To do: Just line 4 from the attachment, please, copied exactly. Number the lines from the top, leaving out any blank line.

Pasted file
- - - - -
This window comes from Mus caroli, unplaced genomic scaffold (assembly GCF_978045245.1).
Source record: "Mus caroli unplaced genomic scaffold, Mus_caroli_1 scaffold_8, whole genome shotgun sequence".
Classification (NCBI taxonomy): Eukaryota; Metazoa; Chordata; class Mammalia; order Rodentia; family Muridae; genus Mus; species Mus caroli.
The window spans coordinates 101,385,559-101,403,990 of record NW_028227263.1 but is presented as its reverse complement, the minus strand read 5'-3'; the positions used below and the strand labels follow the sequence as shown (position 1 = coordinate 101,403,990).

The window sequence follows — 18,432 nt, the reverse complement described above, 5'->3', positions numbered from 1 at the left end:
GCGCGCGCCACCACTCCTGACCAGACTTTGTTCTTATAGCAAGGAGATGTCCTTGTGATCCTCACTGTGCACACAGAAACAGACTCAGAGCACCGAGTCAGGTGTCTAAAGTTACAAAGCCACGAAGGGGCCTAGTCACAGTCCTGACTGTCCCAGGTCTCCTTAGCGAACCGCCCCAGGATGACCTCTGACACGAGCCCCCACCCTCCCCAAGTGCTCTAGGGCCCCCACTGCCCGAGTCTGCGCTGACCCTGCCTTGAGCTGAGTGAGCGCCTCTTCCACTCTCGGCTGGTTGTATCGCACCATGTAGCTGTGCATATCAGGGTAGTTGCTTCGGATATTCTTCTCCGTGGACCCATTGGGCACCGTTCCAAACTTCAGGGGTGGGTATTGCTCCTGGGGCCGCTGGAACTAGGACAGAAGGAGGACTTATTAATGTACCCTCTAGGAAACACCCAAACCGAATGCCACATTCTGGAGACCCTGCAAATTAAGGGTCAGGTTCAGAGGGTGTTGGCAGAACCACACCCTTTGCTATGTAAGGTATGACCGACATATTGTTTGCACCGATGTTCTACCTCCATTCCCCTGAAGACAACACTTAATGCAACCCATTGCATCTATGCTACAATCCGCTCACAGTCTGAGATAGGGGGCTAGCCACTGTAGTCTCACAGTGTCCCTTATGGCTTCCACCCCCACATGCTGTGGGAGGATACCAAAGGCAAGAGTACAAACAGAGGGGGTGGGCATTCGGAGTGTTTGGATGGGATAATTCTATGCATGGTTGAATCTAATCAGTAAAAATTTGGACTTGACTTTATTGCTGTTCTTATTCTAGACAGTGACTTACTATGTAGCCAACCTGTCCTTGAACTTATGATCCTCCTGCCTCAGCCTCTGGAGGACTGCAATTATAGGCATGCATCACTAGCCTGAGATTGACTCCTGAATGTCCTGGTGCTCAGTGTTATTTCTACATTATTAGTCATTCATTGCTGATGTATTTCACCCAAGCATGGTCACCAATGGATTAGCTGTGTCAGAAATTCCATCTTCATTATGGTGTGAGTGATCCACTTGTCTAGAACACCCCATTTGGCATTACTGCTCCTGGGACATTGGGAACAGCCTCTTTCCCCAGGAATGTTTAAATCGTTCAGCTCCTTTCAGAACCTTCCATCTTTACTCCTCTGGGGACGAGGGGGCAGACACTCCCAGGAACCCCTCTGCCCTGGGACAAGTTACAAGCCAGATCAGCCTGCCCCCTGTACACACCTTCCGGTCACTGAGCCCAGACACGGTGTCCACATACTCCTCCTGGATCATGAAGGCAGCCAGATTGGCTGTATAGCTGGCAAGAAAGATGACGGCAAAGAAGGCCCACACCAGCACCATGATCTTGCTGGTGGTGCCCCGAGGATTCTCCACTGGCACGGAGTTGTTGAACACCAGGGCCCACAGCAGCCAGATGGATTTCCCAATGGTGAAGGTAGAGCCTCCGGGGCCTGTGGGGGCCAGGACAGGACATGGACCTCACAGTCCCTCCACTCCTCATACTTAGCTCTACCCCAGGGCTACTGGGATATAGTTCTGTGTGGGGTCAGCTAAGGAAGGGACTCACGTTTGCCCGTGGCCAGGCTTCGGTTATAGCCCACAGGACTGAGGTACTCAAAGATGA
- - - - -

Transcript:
The window spans coordinates 101,385,559-101,403,990 of record NW_028227263.1 but is presented as its reverse complement, the minus strand read 5'-3'; the positions used below and the strand labels follow the sequence as shown (position 1 = coordinate 101,403,990).